An Irish variation is found in Tain Bo Fraich, in which Ailill gives his daughter Findabair a ring, which she then gives to her lover Fraech, who is hated by Ailill. Ailill discovers the ring among Fraech's things, and throws it into the river, where it is swallowed by a salmon. Fraech sees this, commands a servant to catch the salmon and cook it. When Ailill demands the ring, Findabair sends a servant to deliver the fish with the ring on top. Ailill demands that Fraech tell where the ring came from, and Fraech lies, saying he found it in the salmon and not before. Despite the lie, Fraech and Findabair are able to depart for their own lands.
There are also two somewhat similar tales found in British literature. In Jocelyn's Life of St. Kentigern, King Rederech of Strathclyde discovers Queen Languueth's affair with a soldier, to whom she gave a ring. The king steals the ring from the sleeping soldier, and demands the queen produce the ring in three days or else face death. Languueth confesses her sin to St. Kentigern, who then commands a messenger to go fishing in the Clyde; a salmon is caught, gutted, and the ring is found. The queen then produces the ring for the king, and escapes death.
A similar version is found in Elis Gruffudd's Cronicl (16th century), though in this instance the story is attached to Maelgwn Gwynedd, and the queen is innocent, having lost the ring while walking.
Another connected story is the Northern German folktale of The Three Gifts. One day three wealthy students find a poor weaver and give him one hundred dollars. The weaver hid the money in some rags; however, his wife sells them to a rag and bone man. The students return to find the weaver poorer than before, and give him another hundred dollars, this time they tell him to be more careful; so the weaver hides it in a dust-tub; however, his wife sells the dust-tub, losing the money a second time. When the students returned a third time they angrily give him a piece of lead stating that they would more foolish than he if they gave him money a third time. One day a fisherman came to the weaver's home, asking if he could use the lead as a weight for his net, promising the weaver the first big fish he catches. The weaver agrees and the fisherman brings him his fish. When gutting the fish the weaver finds a large shining stone and sells it for one thousand dollars making him a wealthy man. There is a near exact cognate of the German tale in an Arabian tale, though the man is a ropemaker not a weaver.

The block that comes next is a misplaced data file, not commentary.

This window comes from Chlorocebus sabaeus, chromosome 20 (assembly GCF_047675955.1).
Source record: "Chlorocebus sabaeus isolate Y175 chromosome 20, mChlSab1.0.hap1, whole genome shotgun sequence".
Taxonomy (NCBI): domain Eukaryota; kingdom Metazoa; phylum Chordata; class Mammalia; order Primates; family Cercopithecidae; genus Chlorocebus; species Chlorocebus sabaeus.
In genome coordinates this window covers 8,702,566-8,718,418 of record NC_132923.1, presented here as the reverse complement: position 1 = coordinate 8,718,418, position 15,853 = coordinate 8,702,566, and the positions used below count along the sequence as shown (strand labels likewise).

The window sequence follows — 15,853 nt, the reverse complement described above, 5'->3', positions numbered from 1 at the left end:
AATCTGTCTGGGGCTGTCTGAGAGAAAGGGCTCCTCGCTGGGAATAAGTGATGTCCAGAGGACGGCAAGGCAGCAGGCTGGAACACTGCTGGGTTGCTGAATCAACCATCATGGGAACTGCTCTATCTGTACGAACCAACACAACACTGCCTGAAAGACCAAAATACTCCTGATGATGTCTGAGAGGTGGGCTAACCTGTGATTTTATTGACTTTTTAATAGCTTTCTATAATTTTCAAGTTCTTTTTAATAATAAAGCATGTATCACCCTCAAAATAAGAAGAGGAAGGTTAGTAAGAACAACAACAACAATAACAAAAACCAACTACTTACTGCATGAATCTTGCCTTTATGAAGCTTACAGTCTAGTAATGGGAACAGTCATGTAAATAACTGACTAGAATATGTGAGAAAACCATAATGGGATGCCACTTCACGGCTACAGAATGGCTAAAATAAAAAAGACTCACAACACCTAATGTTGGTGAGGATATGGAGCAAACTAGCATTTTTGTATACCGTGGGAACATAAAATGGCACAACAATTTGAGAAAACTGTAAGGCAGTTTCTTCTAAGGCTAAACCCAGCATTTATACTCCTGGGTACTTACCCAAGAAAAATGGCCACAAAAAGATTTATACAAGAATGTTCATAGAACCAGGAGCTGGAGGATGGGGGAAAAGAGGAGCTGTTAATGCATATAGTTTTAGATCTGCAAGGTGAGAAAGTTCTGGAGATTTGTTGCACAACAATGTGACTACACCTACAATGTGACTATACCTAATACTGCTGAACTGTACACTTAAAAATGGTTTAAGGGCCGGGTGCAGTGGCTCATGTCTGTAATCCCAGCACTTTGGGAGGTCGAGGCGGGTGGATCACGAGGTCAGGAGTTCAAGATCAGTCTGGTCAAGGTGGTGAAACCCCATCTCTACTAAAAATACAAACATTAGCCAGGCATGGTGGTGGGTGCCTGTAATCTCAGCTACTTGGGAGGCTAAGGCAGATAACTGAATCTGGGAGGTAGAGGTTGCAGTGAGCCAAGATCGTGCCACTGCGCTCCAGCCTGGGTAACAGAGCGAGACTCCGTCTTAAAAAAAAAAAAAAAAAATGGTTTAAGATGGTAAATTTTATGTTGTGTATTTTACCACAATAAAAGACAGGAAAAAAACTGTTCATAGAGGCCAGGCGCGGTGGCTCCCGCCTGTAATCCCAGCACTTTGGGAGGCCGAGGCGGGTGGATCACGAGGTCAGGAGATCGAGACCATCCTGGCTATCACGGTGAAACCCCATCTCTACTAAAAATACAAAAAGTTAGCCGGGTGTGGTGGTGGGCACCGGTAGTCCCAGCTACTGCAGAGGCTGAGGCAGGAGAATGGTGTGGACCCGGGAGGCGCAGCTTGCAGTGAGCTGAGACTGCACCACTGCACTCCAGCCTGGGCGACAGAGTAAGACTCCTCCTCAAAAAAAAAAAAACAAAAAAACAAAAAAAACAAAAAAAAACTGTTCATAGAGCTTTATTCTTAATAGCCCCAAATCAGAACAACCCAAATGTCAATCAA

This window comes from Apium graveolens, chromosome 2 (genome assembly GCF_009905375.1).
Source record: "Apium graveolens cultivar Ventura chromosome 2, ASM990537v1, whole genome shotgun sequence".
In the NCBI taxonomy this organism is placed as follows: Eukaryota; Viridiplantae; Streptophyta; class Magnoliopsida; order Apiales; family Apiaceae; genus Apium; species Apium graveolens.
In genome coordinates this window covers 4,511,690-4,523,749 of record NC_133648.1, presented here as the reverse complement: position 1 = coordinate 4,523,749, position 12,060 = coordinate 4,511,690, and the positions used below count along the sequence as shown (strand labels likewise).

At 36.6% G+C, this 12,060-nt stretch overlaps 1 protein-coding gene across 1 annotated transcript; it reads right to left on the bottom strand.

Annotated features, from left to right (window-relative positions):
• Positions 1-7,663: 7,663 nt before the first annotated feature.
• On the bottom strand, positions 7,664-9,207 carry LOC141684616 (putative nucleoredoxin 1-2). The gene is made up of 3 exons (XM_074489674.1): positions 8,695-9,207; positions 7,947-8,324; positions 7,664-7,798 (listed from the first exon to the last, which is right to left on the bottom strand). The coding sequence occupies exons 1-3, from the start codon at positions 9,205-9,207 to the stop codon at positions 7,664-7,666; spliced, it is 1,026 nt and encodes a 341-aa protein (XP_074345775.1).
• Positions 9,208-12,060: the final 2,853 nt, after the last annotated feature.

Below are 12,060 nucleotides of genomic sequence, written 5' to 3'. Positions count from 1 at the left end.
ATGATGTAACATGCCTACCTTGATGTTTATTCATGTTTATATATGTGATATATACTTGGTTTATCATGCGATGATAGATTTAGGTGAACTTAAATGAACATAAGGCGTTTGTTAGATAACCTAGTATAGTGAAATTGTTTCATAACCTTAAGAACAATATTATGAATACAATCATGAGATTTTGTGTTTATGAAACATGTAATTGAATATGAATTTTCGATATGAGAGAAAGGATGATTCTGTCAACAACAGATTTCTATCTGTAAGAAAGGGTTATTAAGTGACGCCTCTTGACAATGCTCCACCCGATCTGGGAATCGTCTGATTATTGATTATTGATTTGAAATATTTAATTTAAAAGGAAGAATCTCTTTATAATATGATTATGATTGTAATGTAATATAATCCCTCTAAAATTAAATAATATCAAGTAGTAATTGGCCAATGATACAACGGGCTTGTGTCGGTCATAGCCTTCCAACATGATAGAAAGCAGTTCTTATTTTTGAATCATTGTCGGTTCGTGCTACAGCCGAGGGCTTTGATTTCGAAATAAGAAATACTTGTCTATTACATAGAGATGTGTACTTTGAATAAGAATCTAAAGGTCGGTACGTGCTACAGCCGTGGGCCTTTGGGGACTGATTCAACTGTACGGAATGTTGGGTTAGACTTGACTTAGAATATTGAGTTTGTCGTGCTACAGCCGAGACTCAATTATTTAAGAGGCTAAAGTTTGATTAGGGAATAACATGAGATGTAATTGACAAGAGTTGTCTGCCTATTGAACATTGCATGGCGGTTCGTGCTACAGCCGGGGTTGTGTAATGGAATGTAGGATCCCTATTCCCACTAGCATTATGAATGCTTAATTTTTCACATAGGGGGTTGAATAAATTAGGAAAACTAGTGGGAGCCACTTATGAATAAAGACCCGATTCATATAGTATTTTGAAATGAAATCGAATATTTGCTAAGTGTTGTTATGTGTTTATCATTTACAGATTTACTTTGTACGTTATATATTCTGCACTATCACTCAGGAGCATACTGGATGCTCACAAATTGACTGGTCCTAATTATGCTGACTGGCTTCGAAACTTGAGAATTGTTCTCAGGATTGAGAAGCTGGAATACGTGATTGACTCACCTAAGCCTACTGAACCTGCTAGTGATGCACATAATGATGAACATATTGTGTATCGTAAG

In Belgium there is the story about the foundation of the Abbaye Notre-Dame d'Orval. According to this, the widowed Mathilda of Tuscany was visiting the site, when she lost her wedding ring in a spring, to her great distress. When she prayed for the return of the ring, a trout appeared on the surface of the water with the ring in its mouth. She exclaimed "Truly this place is a Val d'Or", from which the name "Orval" is derived, and in gratitude made available the funds for the foundation of the monastery here. The abbey arms show the trout and ring. The spring still supplies water to the monastery and its brewery.
- The Story of Three Wonderful Beggars
- The Devil With the Three Golden Hairs
- The King Who Would Be Stronger Than Fate
- This trope, sometimes called a "bellerophontic letter", receives a classic version in the Greek myth of Bellerophon.
- 'Popular Tales and Fictions: Their Migrations and Transformations' By W. a. Clouston, Published by Kessinger Publishing, 2003 ISBN 0-7661-7622-3, ISBN 978-0-7661-7622-5 
- Ford, Patrick K (1992). Ystoria Taliesin. Cardiff: University of Wales. pp. 109–110. ISBN 978-0-7083-1092-2. OCLC 26803558.
See "Herzog", by Saul Bellow, p. 242, where Bellow's character Herzog says, " Like catching the fish that swallowed the queen's ring," Penguin Books, ISBN 0-14-243729-8, Copyright Saul Bellow.